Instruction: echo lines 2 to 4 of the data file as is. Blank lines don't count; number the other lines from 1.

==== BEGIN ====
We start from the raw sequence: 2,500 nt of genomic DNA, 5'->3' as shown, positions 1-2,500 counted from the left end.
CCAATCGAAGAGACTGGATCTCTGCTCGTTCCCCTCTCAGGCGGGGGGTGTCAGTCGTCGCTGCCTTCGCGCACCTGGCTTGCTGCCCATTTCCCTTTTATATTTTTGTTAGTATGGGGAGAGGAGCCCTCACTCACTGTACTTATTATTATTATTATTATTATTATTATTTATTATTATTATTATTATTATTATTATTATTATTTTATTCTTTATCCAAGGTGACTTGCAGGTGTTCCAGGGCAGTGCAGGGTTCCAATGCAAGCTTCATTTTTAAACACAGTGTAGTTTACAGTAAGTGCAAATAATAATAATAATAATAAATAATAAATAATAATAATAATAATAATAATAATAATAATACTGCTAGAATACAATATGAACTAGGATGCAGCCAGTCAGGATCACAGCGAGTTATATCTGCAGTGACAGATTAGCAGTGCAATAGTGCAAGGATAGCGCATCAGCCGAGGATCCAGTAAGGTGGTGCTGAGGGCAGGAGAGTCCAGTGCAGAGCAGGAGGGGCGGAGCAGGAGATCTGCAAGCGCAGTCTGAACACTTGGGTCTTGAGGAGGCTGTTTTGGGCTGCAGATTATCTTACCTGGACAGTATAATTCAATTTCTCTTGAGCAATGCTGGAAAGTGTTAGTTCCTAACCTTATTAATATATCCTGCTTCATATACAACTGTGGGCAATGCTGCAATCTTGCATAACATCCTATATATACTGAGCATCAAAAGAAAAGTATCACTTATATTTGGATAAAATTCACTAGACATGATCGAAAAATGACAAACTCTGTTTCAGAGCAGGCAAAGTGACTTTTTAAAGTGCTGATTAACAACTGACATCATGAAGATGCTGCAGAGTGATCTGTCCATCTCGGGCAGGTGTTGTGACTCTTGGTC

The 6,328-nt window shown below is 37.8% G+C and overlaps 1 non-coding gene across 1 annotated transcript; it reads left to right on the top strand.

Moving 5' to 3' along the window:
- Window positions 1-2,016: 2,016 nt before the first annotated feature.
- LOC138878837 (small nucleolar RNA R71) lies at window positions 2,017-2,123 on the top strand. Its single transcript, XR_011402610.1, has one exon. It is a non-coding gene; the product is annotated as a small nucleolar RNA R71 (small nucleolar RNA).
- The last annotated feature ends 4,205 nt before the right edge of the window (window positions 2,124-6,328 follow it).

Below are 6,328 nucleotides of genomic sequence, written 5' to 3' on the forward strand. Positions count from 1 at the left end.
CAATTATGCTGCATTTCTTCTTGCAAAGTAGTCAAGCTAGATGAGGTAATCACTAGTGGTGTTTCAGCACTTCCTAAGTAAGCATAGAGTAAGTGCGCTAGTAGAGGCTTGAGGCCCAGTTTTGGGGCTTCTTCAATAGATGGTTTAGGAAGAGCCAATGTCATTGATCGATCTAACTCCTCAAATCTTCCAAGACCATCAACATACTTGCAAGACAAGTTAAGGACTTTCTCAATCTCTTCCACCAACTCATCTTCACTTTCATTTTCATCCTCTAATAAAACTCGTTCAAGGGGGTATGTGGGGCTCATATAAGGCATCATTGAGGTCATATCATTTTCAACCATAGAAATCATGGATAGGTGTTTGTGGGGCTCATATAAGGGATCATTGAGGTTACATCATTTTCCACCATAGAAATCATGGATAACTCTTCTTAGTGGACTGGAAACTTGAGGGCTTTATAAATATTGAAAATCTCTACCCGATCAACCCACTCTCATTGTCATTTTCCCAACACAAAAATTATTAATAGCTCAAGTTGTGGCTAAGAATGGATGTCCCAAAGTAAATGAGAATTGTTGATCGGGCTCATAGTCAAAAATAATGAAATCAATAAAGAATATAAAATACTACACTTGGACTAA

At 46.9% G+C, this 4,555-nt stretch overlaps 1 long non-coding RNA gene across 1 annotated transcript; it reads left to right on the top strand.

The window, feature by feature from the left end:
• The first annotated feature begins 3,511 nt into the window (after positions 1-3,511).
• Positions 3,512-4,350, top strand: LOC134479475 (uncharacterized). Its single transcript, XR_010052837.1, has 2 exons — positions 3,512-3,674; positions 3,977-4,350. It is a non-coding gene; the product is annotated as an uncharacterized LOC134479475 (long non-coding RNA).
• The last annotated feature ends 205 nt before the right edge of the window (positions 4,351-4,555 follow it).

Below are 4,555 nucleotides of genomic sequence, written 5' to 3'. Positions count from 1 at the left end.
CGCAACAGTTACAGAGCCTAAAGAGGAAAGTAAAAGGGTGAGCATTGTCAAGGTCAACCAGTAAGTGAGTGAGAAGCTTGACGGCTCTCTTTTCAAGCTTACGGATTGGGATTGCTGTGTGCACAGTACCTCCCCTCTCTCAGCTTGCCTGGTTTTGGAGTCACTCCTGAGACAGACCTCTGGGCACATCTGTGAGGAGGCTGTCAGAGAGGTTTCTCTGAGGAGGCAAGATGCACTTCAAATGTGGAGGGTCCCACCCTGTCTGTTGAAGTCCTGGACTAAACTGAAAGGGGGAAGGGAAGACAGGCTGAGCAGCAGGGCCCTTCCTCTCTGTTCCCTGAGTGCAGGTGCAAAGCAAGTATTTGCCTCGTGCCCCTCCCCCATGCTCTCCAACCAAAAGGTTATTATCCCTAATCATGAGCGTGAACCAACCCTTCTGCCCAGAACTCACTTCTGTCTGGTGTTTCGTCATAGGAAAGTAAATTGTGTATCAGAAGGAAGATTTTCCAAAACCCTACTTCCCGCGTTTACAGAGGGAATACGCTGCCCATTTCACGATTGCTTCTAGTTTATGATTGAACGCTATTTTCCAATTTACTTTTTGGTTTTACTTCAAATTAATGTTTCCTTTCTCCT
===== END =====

CCAATCGAAGAGACTGGATCTCTGCTCGTTCCCCTCTCAGGCGGGGGGTGTCAGTCGTCGCTGCCTTCGCGCACCTGGCTTGCTGCCCATTTCCCTTTTATATTTTTGTTAGTATGGGGAGAGGAGCCCTCACTCACTGTACTTATTATTATTATTATTATTATTATTATTTATTATTATTATTATTATTATTATTATTATTATTTTATTCTTTATCCAAGGTGACTTGCAGGTGTTCCAGGGCAGTGCAGGGTTCCAATGCAAGCTTCATTTTTAAACACAGTGTAGTTTACAGTAAGTGCAAATAATAATAATAATAATAAATAATAAATAATAATAATAATAATAATAATAATAATAATACTGCTAGAATACAATATGAACTAGGATGCAGCCAGTCAGGATCACAGCGAGTTATATCTGCAGTGACAGATTAGCAGTGCAATAGTGCAAGGATAGCGCATCAGCCGAGGATCCAGTAAGGTGGTGCTGAGGGCAGGAGAGTCCAGTGCAGAGCAGGAGGGGCGGAGCAGGAGATCTGCAAGCGCAGTCTGAACACTTGGGTCTTGAGGAGGCTGTTTTGGGCTGCAGATTATCTTACCTGGACAGTATAATTCAATTTCTCTTGAGCAATGCTGGAAAGTGTTAGTTCCTAACCTTATTAATATATCCTGCTTCATATACAACTGTGGGCAATGCTGCAATCTTGCATAACATCCTATATATACTGAGCATCAAAAGAAAAGTATCACTTATATTTGGATAAAATTCACTAGACATGATCGAAAAATGACAAACTCTGTTTCAGAGCAGGCAAAGTGACTTTTTAAAGTGCTGATTAACAACTGACATCATGAAGATGCTGCAGAGTGATCTGTCCATCTCGGGCAGGTGTTGTGACTCTTGGTC

The 6,328-nt window shown below is 37.8% G+C and overlaps 1 non-coding gene across 1 annotated transcript; it reads left to right on the top strand.

Moving 5' to 3' along the window: